2011 was a strange and uncomfortable year.
It’s hard to remember year with more news in it – tsunami, nuclear meltdown, the Arab spring, Lybia, Pete Posthwaite, Liz Taylor, phone hacking, Murdoch in parliament, and bin Laden to name just a few.
But if you ask me what the big – genuinely big – story of 2011 was, I’d have to say Occupy.
It may not have made much of an impact on your life. You may think it was just a passing fad. But I suspect it will have long-term effects on us all. And I suspect it’s indicative of a new phenomenon which will influence the way we live for a long time to come.
But I’ve been wrong before.
Things are bad
This should hardly come as big news to you. But what are politicians doing about it?
If I were Cameron, Obama or Hu, I’d be doing what I’ve always done – paddling desperately, trying to hold the centre, maintaining the status quo, and hoping the public can’t see how frantic it all is below the surface.
But at the back of my mind I’d be wondering if the internet is going to change the game once again. Because even 5 years ago the public had no real way of sharing startling information about how fucked up and unfair the world is. We relied on old-media, which was owned by people at the tiny “winning” end of the capitalist wedge, and tended not to let anybody know what’s actually going on.
The Occupy movement happened because we now have millions of web-enabled, educated, savvy, desperately poor middle-class kids who are sharing information about how unbelievably unfair things are. And it’s happening more all the time.
The poor are used to being poor. From an early age they’re raised to accept it. But the middle-class have always been raised to expect to do well, to have opportunities, and to believe that their brains and family connections would land them a promising first job in a local accountancy firm (at worst).
Now that’s changed. Now the middle-class are really struggling. Their kids, with their university educations and Guardian-reading habits, are finding themselves in the world of the underclass. No jobs, no prospects, no housing, no money and no future.
The level of inequality in the UK today is literally the same level as it was the year of the French Revolution. The poor aren’t as poor, but the rich are much richer. The ratio of richest 0.01% to the average income is the same as in the last days of The Sun King, and he ended his days on a scaffold, being suddenly made a foot shorter than he’d ever been before.
Aristocrats aren’t wealthy or influential any more, but hereditary wealth and opportunity are as bad now as they were then. If you’re Bernie Ecclestone’s useless daughter, you get to spend £1.4 million on a bathtub. If you’re a 1:1 Oxford graduate, you get to work as a slave at PoundSaver for zero wages, just so you get to keep £44 per week benefits. 98% of employees in parliament and London print/TV media are privately educated. There is almost no chance of the rest of us getting a sniff of a chance.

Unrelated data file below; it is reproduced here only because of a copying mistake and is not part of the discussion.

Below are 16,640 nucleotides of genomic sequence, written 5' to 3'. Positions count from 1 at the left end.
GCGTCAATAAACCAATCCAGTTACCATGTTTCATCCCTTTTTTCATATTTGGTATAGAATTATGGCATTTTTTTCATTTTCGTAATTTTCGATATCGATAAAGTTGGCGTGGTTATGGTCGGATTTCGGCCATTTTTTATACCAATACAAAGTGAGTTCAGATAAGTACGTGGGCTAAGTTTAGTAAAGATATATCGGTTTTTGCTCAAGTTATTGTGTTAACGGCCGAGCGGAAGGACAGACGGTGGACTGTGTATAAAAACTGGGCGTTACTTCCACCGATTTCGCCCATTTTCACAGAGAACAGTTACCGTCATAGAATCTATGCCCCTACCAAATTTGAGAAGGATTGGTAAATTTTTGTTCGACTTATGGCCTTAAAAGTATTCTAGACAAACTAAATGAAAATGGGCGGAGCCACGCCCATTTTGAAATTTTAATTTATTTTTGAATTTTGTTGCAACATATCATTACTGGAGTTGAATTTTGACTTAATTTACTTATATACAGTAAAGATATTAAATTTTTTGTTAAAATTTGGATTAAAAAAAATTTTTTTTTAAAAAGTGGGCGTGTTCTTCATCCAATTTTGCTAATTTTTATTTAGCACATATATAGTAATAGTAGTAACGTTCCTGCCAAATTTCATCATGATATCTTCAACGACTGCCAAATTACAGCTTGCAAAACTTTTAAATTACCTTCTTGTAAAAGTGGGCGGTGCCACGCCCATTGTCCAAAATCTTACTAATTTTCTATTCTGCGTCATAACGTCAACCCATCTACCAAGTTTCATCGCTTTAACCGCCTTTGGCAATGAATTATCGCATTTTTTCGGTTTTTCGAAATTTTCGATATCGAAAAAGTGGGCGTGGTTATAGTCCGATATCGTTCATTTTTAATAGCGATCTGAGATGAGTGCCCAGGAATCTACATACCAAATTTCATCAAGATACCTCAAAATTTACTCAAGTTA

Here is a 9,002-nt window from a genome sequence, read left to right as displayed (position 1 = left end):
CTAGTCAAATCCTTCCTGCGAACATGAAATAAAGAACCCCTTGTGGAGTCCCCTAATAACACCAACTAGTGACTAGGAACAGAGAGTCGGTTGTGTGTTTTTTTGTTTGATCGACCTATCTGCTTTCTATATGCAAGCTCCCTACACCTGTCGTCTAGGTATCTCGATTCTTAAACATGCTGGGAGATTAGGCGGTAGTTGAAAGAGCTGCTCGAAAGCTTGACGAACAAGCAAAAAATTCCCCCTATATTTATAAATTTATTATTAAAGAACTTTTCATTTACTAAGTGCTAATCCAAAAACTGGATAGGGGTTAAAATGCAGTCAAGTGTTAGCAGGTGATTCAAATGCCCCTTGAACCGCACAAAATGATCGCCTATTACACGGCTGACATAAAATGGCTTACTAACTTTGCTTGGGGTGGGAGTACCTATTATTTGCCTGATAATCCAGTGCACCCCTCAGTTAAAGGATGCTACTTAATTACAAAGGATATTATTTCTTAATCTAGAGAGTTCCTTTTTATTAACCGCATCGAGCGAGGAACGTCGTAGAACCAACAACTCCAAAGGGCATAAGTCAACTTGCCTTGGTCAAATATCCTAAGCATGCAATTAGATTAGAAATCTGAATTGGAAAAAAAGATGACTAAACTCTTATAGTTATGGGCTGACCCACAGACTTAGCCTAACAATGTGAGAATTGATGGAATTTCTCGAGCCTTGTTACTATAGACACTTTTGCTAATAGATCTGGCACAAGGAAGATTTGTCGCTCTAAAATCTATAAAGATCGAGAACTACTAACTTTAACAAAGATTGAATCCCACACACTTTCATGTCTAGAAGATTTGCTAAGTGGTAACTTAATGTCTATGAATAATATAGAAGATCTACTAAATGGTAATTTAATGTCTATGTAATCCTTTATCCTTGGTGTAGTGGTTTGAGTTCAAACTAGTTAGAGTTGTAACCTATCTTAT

It’s a closed shop, even moreso than the closed shops of 70s union domination. But rather than just controlling who worked at British Leyland, the closed shop of today’s oligarchy controls everything: money, politics, jobs, investment, policing, wars, media… everything.
And we’re starting to learn it. And we’re not at all happy.
Those who are still doing OK appreciate the unfairness in an abstract way. But if you have a decent salary and don’t really worry about how you’ll eat tomorrow, it’s unlikely you’ll appreciate how very, very angry people are. A very large number of people, even in a rich country like ours, genuinely worry about how they’ll eat. Including me, occasionally. And I’m rich compared with millions of others.
And I’m not 21 and full of beans and aggro.
And that’s a problem that I don’t think Obama, Cameron or Hu have grasped yet. Young, connected, informed, and angry is a dangerous mix, expecially if you also sense you’re being ignored in order to protect vested interests of old, failed business models.
So although 2011 was a busy year for news, I think the bigger news will happen in 2012. I expect we’ll look back on 2012 and see one huge story that changes everything. It will be the year of social breakdown in the developed world. It will be the year Occupy becomes a major player in world politics, even if Occupy is in a different form to it’s current one.
It will be revolutionary.
But for Pete’s sake, no guillotines, please!